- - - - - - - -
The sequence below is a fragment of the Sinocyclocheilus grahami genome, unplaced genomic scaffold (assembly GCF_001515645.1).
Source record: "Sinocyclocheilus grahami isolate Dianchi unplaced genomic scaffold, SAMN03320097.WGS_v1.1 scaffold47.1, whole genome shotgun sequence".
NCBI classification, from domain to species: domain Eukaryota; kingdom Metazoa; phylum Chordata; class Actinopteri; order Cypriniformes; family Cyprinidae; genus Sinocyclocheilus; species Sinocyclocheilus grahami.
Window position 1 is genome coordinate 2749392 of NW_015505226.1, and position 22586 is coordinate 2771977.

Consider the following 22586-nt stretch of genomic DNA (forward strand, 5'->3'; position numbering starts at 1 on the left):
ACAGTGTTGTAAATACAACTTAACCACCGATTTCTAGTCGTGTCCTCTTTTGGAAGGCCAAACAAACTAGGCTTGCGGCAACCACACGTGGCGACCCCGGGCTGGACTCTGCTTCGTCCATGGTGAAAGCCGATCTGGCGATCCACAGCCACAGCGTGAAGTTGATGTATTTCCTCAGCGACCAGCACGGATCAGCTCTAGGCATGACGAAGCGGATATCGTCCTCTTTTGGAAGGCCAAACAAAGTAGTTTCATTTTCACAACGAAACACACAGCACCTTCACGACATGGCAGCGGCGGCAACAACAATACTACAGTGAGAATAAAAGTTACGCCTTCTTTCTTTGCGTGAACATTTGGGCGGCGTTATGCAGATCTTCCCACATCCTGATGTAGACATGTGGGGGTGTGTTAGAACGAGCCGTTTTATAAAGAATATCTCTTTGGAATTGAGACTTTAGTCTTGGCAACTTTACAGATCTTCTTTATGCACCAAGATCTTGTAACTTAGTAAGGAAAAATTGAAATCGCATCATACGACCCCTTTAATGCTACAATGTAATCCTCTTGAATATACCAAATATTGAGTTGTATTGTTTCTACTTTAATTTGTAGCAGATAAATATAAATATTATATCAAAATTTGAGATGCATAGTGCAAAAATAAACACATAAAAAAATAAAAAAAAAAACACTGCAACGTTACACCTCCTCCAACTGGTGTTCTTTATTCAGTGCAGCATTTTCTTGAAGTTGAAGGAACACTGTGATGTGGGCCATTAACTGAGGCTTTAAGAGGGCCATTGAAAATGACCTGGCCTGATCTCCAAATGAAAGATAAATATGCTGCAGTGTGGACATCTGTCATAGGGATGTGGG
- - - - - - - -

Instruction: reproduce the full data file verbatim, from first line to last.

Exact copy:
The sequence below is a fragment of the Sinocyclocheilus grahami genome, unplaced genomic scaffold (assembly GCF_001515645.1).
Source record: "Sinocyclocheilus grahami isolate Dianchi unplaced genomic scaffold, SAMN03320097.WGS_v1.1 scaffold47.1, whole genome shotgun sequence".
NCBI classification, from domain to species: domain Eukaryota; kingdom Metazoa; phylum Chordata; class Actinopteri; order Cypriniformes; family Cyprinidae; genus Sinocyclocheilus; species Sinocyclocheilus grahami.
Window position 1 is genome coordinate 2749392 of NW_015505226.1, and position 22586 is coordinate 2771977.

Consider the following 22586-nt stretch of genomic DNA (forward strand, 5'->3'; position numbering starts at 1 on the left):
ACAGTGTTGTAAATACAACTTAACCACCGATTTCTAGTCGTGTCCTCTTTTGGAAGGCCAAACAAACTAGGCTTGCGGCAACCACACGTGGCGACCCCGGGCTGGACTCTGCTTCGTCCATGGTGAAAGCCGATCTGGCGATCCACAGCCACAGCGTGAAGTTGATGTATTTCCTCAGCGACCAGCACGGATCAGCTCTAGGCATGACGAAGCGGATATCGTCCTCTTTTGGAAGGCCAAACAAAGTAGTTTCATTTTCACAACGAAACACACAGCACCTTCACGACATGGCAGCGGCGGCAACAACAATACTACAGTGAGAATAAAAGTTACGCCTTCTTTCTTTGCGTGAACATTTGGGCGGCGTTATGCAGATCTTCCCACATCCTGATGTAGACATGTGGGGGTGTGTTAGAACGAGCCGTTTTATAAAGAATATCTCTTTGGAATTGAGACTTTAGTCTTGGCAACTTTACAGATCTTCTTTATGCACCAAGATCTTGTAACTTAGTAAGGAAAAATTGAAATCGCATCATACGACCCCTTTAATGCTACAATGTAATCCTCTTGAATATACCAAATATTGAGTTGTATTGTTTCTACTTTAATTTGTAGCAGATAAATATAAATATTATATCAAAATTTGAGATGCATAGTGCAAAAATAAACACATAAAAAAATAAAAAAAAAAACACTGCAACGTTACACCTCCTCCAACTGGTGTTCTTTATTCAGTGCAGCATTTTCTTGAAGTTGAAGGAACACTGTGATGTGGGCCATTAACTGAGGCTTTAAGAGGGCCATTGAAAATGACCTGGCCTGATCTCCAAATGAAAGATAAATATGCTGCAGTGTGGACATCTGTCATAGGGATGTGGG